In several field guides, the title doesn't have 'Field'. This causes inconsistency in the tempest documentation. http://docs.openstack.org/developer/tempest/#field-guides This commit adds 'Field' word to the field guides. Change-Id: I0379442da59f66b1f5a0e755e5383c56b2a46688
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Tempest - The OpenStack Integration Test Suite
This is a set of integration tests to be run against a live OpenStack cluster. Tempest has batteries of tests for OpenStack API validation, Scenarios, and other specific tests useful in validating an OpenStack deployment.
To run Tempest, you first need to create a configuration file that will tell Tempest where to find the various OpenStack services and other testing behavior switches.
The easiest way to create a configuration file is to copy the sample one in the
etc/ directory :
$> cd $TEMPEST_ROOT_DIR $> cp etc/tempest.conf.sample etc/tempest.conf
After that, open up the
etc/tempest.conf file and edit the configuration variables to match valid data in your environment. This includes your Keystone endpoint, a valid user and credentials, and reference data to be used in testing.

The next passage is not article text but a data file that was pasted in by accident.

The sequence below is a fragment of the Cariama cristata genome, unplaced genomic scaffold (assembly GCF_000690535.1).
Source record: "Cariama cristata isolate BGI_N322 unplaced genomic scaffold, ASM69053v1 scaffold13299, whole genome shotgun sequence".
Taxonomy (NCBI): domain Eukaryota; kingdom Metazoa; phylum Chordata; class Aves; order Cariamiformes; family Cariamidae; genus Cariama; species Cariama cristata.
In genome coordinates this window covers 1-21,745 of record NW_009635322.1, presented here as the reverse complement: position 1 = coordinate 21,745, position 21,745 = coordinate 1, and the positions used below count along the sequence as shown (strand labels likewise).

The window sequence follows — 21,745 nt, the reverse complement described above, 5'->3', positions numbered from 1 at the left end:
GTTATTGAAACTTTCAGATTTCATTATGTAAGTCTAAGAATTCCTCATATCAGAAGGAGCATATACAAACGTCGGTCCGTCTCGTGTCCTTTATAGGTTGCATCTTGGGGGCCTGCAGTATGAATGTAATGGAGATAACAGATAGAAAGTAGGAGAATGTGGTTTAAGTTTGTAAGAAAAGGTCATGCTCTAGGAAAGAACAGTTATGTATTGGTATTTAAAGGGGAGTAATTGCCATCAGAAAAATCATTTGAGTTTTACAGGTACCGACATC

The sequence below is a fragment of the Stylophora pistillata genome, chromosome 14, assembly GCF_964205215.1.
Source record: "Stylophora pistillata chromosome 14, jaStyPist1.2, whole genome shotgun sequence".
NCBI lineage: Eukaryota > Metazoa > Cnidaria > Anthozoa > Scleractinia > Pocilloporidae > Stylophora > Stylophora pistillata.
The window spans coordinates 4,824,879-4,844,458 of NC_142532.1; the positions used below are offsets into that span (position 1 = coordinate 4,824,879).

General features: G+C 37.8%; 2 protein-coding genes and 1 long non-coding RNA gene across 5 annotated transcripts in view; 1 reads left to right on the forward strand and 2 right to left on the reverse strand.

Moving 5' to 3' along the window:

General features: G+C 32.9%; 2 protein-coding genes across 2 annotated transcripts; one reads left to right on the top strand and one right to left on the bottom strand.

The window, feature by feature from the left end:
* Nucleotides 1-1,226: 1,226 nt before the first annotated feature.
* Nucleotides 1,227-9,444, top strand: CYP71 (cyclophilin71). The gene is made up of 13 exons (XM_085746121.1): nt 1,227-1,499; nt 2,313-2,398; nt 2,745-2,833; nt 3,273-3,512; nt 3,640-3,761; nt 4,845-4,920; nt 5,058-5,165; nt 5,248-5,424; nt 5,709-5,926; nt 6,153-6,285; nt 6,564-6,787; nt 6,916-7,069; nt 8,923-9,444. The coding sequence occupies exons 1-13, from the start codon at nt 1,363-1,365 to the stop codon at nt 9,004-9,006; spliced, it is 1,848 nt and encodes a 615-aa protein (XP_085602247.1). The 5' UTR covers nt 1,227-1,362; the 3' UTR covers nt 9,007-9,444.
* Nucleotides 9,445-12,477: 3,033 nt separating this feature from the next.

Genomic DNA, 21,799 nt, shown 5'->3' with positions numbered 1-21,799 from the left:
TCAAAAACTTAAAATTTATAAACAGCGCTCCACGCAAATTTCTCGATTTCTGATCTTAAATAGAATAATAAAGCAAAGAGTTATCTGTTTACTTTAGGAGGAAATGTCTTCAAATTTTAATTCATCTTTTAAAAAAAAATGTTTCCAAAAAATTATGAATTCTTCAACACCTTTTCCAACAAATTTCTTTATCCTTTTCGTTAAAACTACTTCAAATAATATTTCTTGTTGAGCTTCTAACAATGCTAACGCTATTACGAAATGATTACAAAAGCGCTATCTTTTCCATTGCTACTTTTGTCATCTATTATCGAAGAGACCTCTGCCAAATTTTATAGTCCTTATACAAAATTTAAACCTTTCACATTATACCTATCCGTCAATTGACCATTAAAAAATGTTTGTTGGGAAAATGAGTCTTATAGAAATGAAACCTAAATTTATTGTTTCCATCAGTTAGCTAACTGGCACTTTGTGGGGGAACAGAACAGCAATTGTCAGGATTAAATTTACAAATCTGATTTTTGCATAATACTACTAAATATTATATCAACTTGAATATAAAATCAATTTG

If you have a running devstack environment, tempest will be automatically configured and placed in
/opt/stack/tempest. It will have a configuration file already set up to work with your devstack installation.
Tempest is not tied to any single test runner, but testr is the most commonly used tool. After setting up your configuration file, you can execute the set of Tempest tests by using
$> testr run --parallel tempest
To run one single test :
$> testr run --parallel tempest.api.compute.servers.test_server_actions.ServerActionsTestJSON.test_rebuild_nonexistent_server
Alternatively, you can use the run_tests.sh script which will create a venv and run the tests or use tox to do the same.
Detailed configuration of tempest is beyond the scope of this document. The etc/tempest.conf.sample attempts to be a self documenting version of the configuration.
The most important pieces that are needed are the user ids, openstack endpoints, and basic flavors and images needed to run tests.
Tempest was originally designed to primarily run against a full OpenStack deployment. Due to that focus, some issues may occur when running Tempest against devstack.
Running Tempest, especially in parallel, against a devstack instance may cause requests to be rate limited, which will cause unexpected failures. Given the number of requests Tempest can make against a cluster, rate limiting should be disabled for all test accounts.
Additionally, devstack only provides a single image which Nova can use. For the moment, the best solution is to provide the same image uuid for both image_ref and image_ref_alt. Tempest will skip tests as needed if it detects that both images are the same.